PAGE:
The words across the bottom of the poster read “Mister President, we hope you’re on our side.” 

On his web site, he expanded upon the message, writing “As flawed as the system is, I see Obama as a potential ally of the Occupy movement if the energy of the movement is perceived as constructive, not destructive. I still see Obama as the closest thing to “a man on the inside” that we have presently.”

A copyright lawsuit was filed against Fairey for using an AP photographer’s Obama photo for the HOPE poster, so he may run into some issues which are sure to get people protesting even more. "I’m still trying to work out copyright issues I may face with this image," he says, “but feel free to share it and stay tuned."

Chic Geeks Discuss Steven Heller’s Book About Propaganda

Last night, art lovers and history nerds alike gathered at the Phaidon bookstore in Soho to celebrate the release of Steven Heller’s Iron Fists: Branding the 20th-Century Totalitarian State. In honor of his book, Phaidon and Esopus Magazine hosted a panel discussion with Heller, Shepard Fairey, and Paul Miller (aka DJ Spooky) to discuss propaganda, modern advertising, and oppressive political regimes. Thank god for the open bar.

Heller’s book is a study of propaganda and political advertising during four 20th century totalitarian regimes: Nazi Germany, Fascist Italy, the Soviet Union, and Communist China. In his presentation, he emphasized the power of facial characteristics (think Hitler’s mustache), the importance of symbols made synonymous with each of these regimes (the sickle and hammer), and the “cult of hate” that perpetuated racist ideologies. Makes for a lighthearted conversation.

Bringing Heller’s discussion to modern times, Shepard Fairey discussed his work on the Obama poster. He likened Obama’s campaign images to totalitarian propaganda, stating that the effectiveness of both campaign posters are based in similar design ideas — bold colors, minimal wording, and a single strong visual image. Just to be super clear, this in no way means that our president is a dictator. Fairey just lifted some simple advertising techniques from certain dictators.

In the hip Phaidon shop, trendy intellectuals gathered together to listen to these three eloquent speakers discuss their ideas, careers, and cultural findings. Who knew that history, politics, art, and design could come together over drinks? Smart is definitely the new sexy.

Shepard Fairey’s Wife Blows Up His Spot on Camera

Oops! Shepard Fairey’s wife Amanda, accidentally revealed something to TMZ that frankly, everyone’s kind of known for a while: Fairey no longer goes out on the street and puts up his own works, but hires people to do it for him. Watch the video to see the artist’s face when his wife drops the bomb.

None of that was particularly well-handled by either party, but Fairey could have avoided coming off as a complete douchebag and just rolled with it. Anyone who’s into street art knows the big shots in the field hire people to do this stuff. For a long time, Fairey has been the embodiment of street art’s shift to a more commercialized sphere. His work is on t-shirts, bumper stickers, and angry teenagers’ bedrooms all over the world. Which is fine, but he’s remiss to pretend that he still has all kinds of cred. Plus, if you’re getting covered by TMZ, the illusion’s all but shattered anyway.

A Preview of MOCA’s ‘Art in the Streets’ Exhibit

Not everyone in Los Angeles is headed to Coachella this weekend. Last night in West Hollywood, MOCA Director Jeffrey Deitch, Fab Five Freddy, Lee Quiñones, and Shepard Fairey held court at Soho House to give members and art fans a sneak peek at a buzzy new exhibition, “Art in the Streets.”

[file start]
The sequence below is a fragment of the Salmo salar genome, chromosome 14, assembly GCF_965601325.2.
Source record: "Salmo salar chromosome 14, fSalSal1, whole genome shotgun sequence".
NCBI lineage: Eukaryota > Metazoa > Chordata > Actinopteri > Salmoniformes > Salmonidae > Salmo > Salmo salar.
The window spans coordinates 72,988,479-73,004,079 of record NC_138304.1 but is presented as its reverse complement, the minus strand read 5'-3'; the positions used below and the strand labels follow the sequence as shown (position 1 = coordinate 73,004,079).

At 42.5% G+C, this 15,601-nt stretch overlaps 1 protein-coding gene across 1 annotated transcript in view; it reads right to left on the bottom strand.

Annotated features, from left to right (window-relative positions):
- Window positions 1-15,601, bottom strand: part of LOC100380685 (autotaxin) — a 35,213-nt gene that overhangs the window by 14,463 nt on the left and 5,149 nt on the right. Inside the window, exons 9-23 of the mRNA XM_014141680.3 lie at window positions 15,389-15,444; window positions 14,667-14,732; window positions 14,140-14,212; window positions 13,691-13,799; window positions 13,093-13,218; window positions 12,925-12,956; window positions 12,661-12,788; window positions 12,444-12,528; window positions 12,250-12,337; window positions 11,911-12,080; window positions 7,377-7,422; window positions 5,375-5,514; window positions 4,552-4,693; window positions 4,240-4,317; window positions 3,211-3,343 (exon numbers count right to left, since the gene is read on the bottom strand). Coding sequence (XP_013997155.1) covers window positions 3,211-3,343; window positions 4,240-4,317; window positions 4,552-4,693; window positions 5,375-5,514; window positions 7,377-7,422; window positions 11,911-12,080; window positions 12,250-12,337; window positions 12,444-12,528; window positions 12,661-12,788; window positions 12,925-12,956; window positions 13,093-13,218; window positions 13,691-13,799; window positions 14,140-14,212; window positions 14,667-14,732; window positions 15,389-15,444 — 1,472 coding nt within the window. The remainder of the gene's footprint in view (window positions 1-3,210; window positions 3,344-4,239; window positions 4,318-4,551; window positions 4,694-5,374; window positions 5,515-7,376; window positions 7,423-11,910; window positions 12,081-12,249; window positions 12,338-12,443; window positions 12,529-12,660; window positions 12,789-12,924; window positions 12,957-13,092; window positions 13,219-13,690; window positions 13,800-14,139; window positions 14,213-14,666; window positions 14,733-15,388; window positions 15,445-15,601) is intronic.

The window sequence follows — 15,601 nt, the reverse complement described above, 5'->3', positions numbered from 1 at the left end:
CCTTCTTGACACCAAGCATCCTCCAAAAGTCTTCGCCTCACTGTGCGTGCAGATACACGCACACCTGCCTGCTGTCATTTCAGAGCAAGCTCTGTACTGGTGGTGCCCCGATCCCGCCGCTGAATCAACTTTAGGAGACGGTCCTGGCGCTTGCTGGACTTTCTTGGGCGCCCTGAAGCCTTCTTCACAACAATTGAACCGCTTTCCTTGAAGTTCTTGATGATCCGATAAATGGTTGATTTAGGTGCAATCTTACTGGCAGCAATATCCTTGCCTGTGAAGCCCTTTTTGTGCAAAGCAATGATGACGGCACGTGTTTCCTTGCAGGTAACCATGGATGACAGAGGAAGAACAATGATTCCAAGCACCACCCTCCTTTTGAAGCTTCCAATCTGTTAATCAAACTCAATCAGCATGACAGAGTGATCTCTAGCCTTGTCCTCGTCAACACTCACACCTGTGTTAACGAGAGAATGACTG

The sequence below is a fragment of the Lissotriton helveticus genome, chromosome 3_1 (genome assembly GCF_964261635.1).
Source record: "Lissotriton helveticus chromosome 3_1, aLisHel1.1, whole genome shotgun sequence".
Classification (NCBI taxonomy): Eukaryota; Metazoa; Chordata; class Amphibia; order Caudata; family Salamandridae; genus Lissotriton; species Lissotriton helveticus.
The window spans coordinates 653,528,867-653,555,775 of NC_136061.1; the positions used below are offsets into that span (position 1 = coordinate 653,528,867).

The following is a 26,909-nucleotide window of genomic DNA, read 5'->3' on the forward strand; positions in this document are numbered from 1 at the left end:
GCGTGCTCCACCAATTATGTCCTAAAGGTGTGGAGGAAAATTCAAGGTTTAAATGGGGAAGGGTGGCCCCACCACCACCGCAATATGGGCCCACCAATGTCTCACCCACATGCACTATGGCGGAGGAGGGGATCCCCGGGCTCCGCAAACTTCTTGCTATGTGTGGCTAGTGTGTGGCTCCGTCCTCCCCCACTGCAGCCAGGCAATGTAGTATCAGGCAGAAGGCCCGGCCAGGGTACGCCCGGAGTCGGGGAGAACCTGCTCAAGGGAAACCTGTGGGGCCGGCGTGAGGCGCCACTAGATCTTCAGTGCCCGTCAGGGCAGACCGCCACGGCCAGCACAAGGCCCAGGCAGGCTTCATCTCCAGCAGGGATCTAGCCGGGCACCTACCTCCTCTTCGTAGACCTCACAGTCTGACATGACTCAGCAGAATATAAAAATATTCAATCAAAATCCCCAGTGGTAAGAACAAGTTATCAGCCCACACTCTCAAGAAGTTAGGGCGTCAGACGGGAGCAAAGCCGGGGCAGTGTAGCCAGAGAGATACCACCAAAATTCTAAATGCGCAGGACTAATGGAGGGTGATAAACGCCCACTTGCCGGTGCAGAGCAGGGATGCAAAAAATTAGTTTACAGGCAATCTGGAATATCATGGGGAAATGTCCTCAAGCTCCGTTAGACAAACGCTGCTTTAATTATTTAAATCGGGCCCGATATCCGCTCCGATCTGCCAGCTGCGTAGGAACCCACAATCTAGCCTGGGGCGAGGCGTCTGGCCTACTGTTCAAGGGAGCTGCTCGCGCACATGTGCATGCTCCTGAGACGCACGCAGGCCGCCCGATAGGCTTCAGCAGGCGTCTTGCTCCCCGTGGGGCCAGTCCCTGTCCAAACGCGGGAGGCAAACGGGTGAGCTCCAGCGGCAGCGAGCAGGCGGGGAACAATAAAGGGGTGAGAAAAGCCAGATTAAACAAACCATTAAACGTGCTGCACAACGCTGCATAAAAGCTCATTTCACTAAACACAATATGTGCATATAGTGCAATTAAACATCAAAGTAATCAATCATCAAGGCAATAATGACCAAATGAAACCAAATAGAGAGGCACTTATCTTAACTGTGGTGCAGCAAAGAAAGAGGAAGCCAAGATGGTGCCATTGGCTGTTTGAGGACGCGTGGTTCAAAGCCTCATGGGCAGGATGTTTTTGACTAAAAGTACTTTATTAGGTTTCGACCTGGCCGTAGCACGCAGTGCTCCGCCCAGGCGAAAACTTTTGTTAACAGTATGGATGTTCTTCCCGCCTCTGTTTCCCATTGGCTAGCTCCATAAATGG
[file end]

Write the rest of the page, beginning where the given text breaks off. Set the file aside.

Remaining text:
The show purports to be “the first major U.S. museum survey of graffiti and street art,” and from the preview last night, it looks like a winner, especially when you consider the rise of street art in mainstream culture (special thanks to the one, the only Banksy). “Growing up in New York, I would visit the Met and the Whitney, and I just got comfortable at an early age going to museums,” said Freddy. The former graffiti artist/rapper and onetime host of Yo! MTV Raps is painting again, and he seemed more than comfortable talking about his role in bridging the gap between art and hip-hop, and placing it all in a historical context. “I did an homage to Warhol on subway trains to let people know that we knew about art,” he said of one of his most well-known graffiti works from 1980. “It was all linked,” he continued. “It was all one culture.”

Pictures of Freddy and other notable street artists from New York will be displayed at the exhibit, which was curated by Deitch and associate curators Roger Gastman and Aaron Rose. In addition to photographs of notable graffiti works from the 1980s, the exhibit will host mixed media sculptures and interactive installations by 50 or so artists, including JR, Os Gêmeos, and Chaz. Naturally, this being MOCA, New York won’t get all the glory — LA’s role in the evolution of graffiti and street art will get love via Shepard Fairey’s work, as well as special sections dedicated to cholo graffiti and Venice skateboard culture.

Enough time has elapsed for the art world to take a serious look at the real roots of graffiti culture, invoking names that anyone who lived in New York knew intimately in the 1980s—even if they didn’t recognize it as “art” at the time. “Freddy and Shepard have been able to move art into the broader culture, and not just for the elite art critics,” said Deitch. For Freddy, the part of the exhibit he seemed most excited about is a special section of “Art In The Streets” that will be dedicated to recreating New York’s famed Fun Gallery, which connected New York graffiti artists with the downtown art community in the early 1980s.

“We had so many great shows at that gallery,” he said Tuesday of Fun (MOCA will also be showing Keith Haring, Jean-Michel Basquiat, and other artists who showed at Fun). “Art In The Streets” opens Saturday to MOCA members and Sunday to the public. The show runs through August 8th.